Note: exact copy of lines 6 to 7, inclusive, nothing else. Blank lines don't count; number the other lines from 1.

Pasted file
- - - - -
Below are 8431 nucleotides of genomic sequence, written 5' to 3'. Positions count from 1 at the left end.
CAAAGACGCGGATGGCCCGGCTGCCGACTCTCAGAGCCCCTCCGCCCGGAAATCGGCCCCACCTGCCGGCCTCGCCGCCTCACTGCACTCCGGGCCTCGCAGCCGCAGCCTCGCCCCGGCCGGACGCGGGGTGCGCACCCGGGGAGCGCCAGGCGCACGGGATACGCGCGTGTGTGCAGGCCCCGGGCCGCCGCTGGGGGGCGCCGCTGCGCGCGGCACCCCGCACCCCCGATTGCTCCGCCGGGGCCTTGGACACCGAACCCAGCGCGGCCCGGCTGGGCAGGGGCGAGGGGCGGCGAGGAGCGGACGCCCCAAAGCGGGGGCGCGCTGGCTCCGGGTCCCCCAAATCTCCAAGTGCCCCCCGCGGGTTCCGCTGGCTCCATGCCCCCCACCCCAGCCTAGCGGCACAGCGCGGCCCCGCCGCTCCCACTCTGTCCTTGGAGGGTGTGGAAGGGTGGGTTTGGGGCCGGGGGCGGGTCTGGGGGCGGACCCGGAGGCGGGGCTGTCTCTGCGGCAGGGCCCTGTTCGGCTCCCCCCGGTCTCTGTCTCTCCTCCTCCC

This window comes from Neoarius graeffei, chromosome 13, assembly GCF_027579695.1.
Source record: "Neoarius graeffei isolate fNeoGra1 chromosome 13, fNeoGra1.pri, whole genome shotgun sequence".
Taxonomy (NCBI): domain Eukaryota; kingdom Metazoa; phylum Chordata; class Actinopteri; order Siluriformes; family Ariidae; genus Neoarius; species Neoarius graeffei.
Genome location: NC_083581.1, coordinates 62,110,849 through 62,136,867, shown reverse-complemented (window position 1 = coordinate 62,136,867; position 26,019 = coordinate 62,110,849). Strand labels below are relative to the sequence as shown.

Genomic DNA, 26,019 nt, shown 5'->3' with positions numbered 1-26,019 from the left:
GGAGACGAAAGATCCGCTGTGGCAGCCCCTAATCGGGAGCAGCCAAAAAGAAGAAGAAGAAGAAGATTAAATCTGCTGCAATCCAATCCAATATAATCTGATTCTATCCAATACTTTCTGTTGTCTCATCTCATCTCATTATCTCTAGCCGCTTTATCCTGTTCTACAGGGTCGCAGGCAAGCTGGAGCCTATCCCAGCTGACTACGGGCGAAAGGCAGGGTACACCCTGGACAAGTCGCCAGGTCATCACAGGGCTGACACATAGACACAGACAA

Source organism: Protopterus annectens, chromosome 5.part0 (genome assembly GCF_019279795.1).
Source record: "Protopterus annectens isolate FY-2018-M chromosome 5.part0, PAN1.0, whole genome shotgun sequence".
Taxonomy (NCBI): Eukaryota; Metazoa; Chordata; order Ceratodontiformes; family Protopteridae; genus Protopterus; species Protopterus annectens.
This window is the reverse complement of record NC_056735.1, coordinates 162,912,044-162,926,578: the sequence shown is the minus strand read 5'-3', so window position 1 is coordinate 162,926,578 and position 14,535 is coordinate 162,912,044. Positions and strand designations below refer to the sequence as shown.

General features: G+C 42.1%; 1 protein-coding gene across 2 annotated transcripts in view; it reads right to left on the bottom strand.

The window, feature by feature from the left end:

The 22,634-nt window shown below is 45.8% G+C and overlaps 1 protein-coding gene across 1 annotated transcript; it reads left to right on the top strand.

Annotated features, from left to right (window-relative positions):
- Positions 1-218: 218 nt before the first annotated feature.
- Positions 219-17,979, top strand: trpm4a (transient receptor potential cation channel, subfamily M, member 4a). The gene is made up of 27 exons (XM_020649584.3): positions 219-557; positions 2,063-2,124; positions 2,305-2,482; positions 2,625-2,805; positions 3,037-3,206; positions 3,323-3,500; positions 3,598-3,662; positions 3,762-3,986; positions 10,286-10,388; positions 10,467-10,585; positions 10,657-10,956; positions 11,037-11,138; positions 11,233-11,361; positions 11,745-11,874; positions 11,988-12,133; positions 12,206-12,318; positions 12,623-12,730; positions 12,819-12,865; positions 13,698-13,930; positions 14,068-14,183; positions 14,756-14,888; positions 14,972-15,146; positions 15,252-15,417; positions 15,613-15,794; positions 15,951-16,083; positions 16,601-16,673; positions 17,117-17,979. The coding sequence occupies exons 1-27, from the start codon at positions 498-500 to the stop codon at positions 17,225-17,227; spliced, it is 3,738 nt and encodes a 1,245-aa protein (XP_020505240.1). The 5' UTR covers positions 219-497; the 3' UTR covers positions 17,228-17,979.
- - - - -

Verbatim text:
Genome location: NC_083581.1, coordinates 62,110,849 through 62,136,867, shown reverse-complemented (window position 1 = coordinate 62,136,867; position 26,019 = coordinate 62,110,849). Strand labels below are relative to the sequence as shown.

Genomic DNA, 26,019 nt, shown 5'->3' with positions numbered 1-26,019 from the left: